1.30 PM on 25th May, 2012, I climbed the gentle slope on top of which sat the Kallahalla forest rest house. It was nothing like the picture on the Forest department's website. That would put anyone off immediately and that website is in urgent need of up-gradation!
Mahadeva, the caretaker-cum-cook appeared from his quarters behind the FRH and gave me a salaam. Obviously, he'd been told to expect guests. "Everything is ready Sir", he said. Then, looking around perplexed,he enquired, "Only two of your, Sir?". He had been told to expect five persons and only two were to be seen. Lunch was ready and Mahadeva was worried it would all go wasted.
"Don't worry", I assured him. "I'm a little early and coming from another direction. Your main guests are coming from Mysore and will be here shorly". He looked relieved when I told him to set the table for five.
After putting our stuff into one of the bedrooms my son and I went around exploring the place. The Kallahalla guest house is situated on a slope on the outer curve of the Nagarhole - Hunsur road. Off to the left there is a large pond where a python had been spotted sun bathing not long ago. We went to see if it was there but apparently it was an off day for the reptile.
Hunger ensured that we were not very enthusiastic about exploring too much so we came back and waited. My sister and family finally arrived and after a late lunch we were feeling much better. Mahadeva's average cooking was tasting better than best on growling stomachs. We were a trifle disappointed that there was no chicken as promised. Mahadeva said he hadn't been instructed and in any case it had to be procured from either Kutta or Hunsur.
We did spy a chicken wandering around but it apparently belonged to a forest guard staying in the vicinity. How unfair!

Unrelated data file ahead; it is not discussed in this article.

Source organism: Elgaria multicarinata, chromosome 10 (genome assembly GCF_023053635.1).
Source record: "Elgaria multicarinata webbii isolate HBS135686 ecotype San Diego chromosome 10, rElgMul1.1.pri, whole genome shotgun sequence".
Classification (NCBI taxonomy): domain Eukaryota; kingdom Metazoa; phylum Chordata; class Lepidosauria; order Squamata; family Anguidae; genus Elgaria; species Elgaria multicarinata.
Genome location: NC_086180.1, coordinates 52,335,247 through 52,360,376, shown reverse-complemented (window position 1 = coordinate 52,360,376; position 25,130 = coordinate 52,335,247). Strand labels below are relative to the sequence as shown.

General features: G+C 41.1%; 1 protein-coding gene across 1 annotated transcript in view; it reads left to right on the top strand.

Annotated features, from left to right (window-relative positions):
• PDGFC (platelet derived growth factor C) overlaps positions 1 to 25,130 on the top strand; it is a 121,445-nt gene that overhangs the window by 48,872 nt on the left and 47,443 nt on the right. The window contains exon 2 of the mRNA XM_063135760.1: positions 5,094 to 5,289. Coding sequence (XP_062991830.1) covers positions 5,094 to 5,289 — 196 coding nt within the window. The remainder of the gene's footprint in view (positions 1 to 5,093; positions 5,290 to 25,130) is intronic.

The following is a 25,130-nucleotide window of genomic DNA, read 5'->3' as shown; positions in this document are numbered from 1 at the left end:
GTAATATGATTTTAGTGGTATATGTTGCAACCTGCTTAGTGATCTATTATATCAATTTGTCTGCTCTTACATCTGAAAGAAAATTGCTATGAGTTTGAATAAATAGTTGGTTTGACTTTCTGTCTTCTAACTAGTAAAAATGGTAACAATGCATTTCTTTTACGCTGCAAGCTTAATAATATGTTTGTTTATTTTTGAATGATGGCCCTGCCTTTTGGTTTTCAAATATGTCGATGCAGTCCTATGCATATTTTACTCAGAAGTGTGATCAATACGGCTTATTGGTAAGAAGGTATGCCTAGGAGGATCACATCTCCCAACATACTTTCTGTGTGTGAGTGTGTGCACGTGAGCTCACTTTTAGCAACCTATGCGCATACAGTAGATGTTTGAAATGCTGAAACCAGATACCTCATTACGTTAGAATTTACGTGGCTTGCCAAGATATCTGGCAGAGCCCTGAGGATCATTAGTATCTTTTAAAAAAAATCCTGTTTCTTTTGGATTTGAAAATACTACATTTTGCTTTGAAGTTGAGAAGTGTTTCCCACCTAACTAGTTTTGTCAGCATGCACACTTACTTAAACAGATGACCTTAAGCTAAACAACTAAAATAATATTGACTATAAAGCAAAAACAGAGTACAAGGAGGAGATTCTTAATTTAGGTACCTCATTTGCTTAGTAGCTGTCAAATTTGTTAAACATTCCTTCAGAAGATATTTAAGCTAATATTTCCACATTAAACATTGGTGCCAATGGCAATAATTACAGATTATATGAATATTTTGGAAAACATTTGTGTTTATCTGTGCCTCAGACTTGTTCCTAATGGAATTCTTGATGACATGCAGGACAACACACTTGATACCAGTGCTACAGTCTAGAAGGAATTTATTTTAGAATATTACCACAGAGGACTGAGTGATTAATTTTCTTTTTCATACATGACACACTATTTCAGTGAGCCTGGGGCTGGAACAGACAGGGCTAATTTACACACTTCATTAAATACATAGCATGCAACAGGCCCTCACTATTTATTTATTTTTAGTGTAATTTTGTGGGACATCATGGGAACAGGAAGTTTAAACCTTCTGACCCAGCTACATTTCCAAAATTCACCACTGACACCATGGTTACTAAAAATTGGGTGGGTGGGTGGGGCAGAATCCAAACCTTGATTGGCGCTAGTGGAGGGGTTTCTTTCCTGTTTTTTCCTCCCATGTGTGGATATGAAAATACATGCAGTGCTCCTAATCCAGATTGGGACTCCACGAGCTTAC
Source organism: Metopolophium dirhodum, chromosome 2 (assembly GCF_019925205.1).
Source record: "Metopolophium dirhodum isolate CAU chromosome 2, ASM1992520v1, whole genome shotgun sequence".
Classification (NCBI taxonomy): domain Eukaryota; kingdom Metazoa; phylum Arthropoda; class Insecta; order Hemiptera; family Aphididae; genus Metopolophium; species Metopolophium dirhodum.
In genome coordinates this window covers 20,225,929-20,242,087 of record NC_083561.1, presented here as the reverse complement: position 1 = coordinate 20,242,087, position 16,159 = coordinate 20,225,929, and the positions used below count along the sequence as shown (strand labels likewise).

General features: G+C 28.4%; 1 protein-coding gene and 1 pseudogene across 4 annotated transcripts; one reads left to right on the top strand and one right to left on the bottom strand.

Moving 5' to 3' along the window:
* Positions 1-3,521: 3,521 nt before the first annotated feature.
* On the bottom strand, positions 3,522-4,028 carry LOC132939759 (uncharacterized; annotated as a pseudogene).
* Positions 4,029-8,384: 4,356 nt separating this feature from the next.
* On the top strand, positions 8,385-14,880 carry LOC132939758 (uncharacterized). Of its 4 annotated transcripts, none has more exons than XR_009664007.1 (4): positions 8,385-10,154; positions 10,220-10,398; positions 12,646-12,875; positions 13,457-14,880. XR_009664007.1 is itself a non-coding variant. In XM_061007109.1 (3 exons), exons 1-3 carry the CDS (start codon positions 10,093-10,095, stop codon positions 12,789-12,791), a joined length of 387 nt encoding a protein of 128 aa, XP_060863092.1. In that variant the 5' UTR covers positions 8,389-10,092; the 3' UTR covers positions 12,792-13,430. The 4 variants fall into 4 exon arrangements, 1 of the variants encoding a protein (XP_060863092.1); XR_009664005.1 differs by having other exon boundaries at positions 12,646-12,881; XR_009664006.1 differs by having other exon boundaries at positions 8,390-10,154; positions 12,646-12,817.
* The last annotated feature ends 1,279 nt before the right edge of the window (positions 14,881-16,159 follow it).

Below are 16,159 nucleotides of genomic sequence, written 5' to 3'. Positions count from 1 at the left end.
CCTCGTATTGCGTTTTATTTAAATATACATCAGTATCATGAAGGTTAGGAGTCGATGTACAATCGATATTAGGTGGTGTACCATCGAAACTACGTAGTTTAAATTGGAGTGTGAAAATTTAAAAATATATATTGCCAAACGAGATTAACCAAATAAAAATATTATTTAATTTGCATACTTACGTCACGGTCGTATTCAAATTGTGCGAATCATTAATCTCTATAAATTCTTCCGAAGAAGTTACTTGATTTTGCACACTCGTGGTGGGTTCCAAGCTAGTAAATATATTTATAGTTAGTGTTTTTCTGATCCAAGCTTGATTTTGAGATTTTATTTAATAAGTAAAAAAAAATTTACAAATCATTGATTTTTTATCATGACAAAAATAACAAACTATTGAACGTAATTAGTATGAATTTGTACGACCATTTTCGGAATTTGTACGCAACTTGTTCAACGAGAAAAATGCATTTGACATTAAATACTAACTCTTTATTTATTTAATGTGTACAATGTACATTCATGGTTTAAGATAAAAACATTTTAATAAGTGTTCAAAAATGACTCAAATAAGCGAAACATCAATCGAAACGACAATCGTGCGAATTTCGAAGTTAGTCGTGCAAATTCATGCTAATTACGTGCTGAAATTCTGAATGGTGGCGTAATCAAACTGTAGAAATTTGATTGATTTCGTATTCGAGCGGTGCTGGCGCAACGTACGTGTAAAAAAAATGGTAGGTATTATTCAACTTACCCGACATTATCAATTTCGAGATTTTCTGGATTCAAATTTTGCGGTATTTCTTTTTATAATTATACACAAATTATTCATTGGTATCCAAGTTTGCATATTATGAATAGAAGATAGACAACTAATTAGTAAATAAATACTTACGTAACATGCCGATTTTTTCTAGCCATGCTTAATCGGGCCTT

After getting the grocery list from Mahadeva we piled into the car and drove off to the Nagarahole reception center. The gentlemen at the counter obviously weren't expecting any VIPs so we got ourselves into one of the buses that was taking visitors on a one hour safari.
It was a miserable one hour with a group of excited people. A langur would throw them into a frenzy and an elephant sighting was greeted with loud roars that would scare the poor pachyderm off.
At the end of a very long hour we got off the bus to be greeted by the RFO. Obviously, he knew and asked us why we hadn't called him or informed the reception of our arrival. When we told him politely, in case he wasn't aware, that cell phones did not work here and his staff obviously were ignorant about our identity, he smiled sheepishly and refunded the money my bro-in-law had paid for the safari. It seemed that communication in Nagarahole needed some urgent improvement.
We had an hour and a half before the check post closed so we drove off to Kutta to stock up. The children were certified carnivores, not to mention my bro-in-law. He hopped off at the chicken stall and my sister went searching for veggies. I went looking for other stuff like butter and beverages.
If you are a city dweller used to the trappings of civilization take a moment to answer these questions.
- Can you live without access to the internet or your cell phone network?
- Can you survive on a spartan diet of rice, chapattis, lentils, veggies and some watery curry?
- Can you spend a night without electricity and the familiar soothing sound of traffic while you toss in your bed?
- Can you sleep with the roar of a tiger or the alarm call of a frightened deer outside your window?
- Do you enjoy the company of swarm of creepy crawlies where you stand, sit or sleep?